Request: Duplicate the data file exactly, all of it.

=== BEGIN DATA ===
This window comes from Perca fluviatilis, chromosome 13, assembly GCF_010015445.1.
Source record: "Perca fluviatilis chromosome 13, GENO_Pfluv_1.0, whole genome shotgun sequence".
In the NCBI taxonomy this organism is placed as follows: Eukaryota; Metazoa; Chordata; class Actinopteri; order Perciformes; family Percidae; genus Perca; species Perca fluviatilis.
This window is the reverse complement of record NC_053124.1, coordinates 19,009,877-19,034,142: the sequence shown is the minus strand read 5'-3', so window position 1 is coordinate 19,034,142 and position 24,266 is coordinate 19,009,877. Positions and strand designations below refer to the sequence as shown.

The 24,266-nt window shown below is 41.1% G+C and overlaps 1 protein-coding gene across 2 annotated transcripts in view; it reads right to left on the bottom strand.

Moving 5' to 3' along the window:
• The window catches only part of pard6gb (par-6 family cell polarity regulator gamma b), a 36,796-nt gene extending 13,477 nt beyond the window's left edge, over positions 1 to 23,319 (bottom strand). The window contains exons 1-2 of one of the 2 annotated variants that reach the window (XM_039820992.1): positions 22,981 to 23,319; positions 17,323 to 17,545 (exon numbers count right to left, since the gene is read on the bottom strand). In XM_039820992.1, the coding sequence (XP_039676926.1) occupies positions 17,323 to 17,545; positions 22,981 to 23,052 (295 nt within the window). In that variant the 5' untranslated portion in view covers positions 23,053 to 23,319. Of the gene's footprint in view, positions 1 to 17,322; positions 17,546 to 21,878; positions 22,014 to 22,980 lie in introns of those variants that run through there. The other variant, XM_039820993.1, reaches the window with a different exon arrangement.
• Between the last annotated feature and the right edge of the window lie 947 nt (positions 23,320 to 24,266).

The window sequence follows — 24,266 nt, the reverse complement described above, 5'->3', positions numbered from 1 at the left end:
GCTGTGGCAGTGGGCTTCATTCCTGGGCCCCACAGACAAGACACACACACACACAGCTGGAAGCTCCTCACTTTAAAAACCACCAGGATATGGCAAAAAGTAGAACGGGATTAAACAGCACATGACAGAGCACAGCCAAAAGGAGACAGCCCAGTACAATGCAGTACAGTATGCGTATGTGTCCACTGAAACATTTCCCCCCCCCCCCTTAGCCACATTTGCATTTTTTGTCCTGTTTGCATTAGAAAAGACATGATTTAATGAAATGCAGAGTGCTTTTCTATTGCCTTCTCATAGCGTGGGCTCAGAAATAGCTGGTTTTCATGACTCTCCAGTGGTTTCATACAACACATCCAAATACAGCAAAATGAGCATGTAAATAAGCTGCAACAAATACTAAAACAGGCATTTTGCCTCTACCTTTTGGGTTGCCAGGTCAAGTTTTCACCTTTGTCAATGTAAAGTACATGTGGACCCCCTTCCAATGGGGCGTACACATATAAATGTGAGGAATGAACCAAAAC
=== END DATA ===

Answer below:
This window comes from Perca fluviatilis, chromosome 13, assembly GCF_010015445.1.
Source record: "Perca fluviatilis chromosome 13, GENO_Pfluv_1.0, whole genome shotgun sequence".
In the NCBI taxonomy this organism is placed as follows: Eukaryota; Metazoa; Chordata; class Actinopteri; order Perciformes; family Percidae; genus Perca; species Perca fluviatilis.
This window is the reverse complement of record NC_053124.1, coordinates 19,009,877-19,034,142: the sequence shown is the minus strand read 5'-3', so window position 1 is coordinate 19,034,142 and position 24,266 is coordinate 19,009,877. Positions and strand designations below refer to the sequence as shown.

The 24,266-nt window shown below is 41.1% G+C and overlaps 1 protein-coding gene across 2 annotated transcripts in view; it reads right to left on the bottom strand.

Moving 5' to 3' along the window:
• The window catches only part of pard6gb (par-6 family cell polarity regulator gamma b), a 36,796-nt gene extending 13,477 nt beyond the window's left edge, over positions 1 to 23,319 (bottom strand). The window contains exons 1-2 of one of the 2 annotated variants that reach the window (XM_039820992.1): positions 22,981 to 23,319; positions 17,323 to 17,545 (exon numbers count right to left, since the gene is read on the bottom strand). In XM_039820992.1, the coding sequence (XP_039676926.1) occupies positions 17,323 to 17,545; positions 22,981 to 23,052 (295 nt within the window). In that variant the 5' untranslated portion in view covers positions 23,053 to 23,319. Of the gene's footprint in view, positions 1 to 17,322; positions 17,546 to 21,878; positions 22,014 to 22,980 lie in introns of those variants that run through there. The other variant, XM_039820993.1, reaches the window with a different exon arrangement.
• Between the last annotated feature and the right edge of the window lie 947 nt (positions 23,320 to 24,266).

The window sequence follows — 24,266 nt, the reverse complement described above, 5'->3', positions numbered from 1 at the left end:
GCTGTGGCAGTGGGCTTCATTCCTGGGCCCCACAGACAAGACACACACACACACAGCTGGAAGCTCCTCACTTTAAAAACCACCAGGATATGGCAAAAAGTAGAACGGGATTAAACAGCACATGACAGAGCACAGCCAAAAGGAGACAGCCCAGTACAATGCAGTACAGTATGCGTATGTGTCCACTGAAACATTTCCCCCCCCCCCCTTAGCCACATTTGCATTTTTTGTCCTGTTTGCATTAGAAAAGACATGATTTAATGAAATGCAGAGTGCTTTTCTATTGCCTTCTCATAGCGTGGGCTCAGAAATAGCTGGTTTTCATGACTCTCCAGTGGTTTCATACAACACATCCAAATACAGCAAAATGAGCATGTAAATAAGCTGCAACAAATACTAAAACAGGCATTTTGCCTCTACCTTTTGGGTTGCCAGGTCAAGTTTTCACCTTTGTCAATGTAAAGTACATGTGGACCCCCTTCCAATGGGGCGTACACATATAAATGTGAGGAATGAACCAAAAC